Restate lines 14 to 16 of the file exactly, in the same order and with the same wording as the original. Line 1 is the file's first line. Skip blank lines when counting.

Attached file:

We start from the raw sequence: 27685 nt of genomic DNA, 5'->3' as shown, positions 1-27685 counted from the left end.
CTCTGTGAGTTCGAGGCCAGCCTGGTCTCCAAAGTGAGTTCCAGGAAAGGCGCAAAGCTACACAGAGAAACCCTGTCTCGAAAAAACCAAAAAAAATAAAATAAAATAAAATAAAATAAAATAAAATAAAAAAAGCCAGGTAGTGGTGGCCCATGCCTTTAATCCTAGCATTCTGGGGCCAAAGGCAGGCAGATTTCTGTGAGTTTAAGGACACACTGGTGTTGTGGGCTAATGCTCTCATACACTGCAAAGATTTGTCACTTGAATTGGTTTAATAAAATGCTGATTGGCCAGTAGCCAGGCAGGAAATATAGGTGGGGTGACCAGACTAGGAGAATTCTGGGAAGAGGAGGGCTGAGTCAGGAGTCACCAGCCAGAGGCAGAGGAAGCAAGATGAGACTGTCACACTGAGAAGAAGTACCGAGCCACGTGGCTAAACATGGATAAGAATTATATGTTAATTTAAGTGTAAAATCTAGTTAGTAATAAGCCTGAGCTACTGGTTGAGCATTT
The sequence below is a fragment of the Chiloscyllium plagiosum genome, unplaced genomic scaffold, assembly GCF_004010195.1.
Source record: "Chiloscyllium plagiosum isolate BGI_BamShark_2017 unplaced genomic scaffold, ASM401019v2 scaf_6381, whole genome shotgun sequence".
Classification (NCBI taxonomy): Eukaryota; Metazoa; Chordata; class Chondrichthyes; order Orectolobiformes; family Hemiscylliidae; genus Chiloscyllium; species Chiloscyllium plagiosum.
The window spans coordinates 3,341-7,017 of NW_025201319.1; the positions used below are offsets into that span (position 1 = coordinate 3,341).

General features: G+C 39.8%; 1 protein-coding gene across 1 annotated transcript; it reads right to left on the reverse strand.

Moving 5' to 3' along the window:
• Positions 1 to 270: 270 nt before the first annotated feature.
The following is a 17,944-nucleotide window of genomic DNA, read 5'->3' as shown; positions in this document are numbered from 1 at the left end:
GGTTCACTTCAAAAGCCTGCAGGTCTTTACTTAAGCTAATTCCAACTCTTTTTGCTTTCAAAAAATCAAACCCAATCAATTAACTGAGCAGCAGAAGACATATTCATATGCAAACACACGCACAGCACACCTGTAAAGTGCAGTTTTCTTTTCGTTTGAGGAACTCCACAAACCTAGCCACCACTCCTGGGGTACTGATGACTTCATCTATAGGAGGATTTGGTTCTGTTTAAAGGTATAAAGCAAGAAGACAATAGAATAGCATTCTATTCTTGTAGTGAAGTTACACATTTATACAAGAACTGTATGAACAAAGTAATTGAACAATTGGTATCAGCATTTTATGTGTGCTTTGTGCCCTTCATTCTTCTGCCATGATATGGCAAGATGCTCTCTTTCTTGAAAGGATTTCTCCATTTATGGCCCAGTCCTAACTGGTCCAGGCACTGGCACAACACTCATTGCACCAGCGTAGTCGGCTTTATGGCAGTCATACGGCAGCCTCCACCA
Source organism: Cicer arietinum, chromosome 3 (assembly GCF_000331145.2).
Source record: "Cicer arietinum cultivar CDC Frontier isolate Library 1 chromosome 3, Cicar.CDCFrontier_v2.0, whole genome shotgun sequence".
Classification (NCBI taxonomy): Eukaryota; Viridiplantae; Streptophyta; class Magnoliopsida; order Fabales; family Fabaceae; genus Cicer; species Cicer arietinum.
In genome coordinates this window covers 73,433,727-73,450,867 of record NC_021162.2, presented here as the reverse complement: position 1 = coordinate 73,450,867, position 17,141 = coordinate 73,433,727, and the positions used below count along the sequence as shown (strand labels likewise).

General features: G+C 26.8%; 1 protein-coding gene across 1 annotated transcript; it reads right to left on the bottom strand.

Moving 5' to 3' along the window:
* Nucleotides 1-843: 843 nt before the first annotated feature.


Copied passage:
Classification (NCBI taxonomy): Eukaryota; Viridiplantae; Streptophyta; class Magnoliopsida; order Fabales; family Fabaceae; genus Cicer; species Cicer arietinum.
In genome coordinates this window covers 73,433,727-73,450,867 of record NC_021162.2, presented here as the reverse complement: position 1 = coordinate 73,450,867, position 17,141 = coordinate 73,433,727, and the positions used below count along the sequence as shown (strand labels likewise).

General features: G+C 26.8%; 1 protein-coding gene across 1 annotated transcript; it reads right to left on the bottom strand.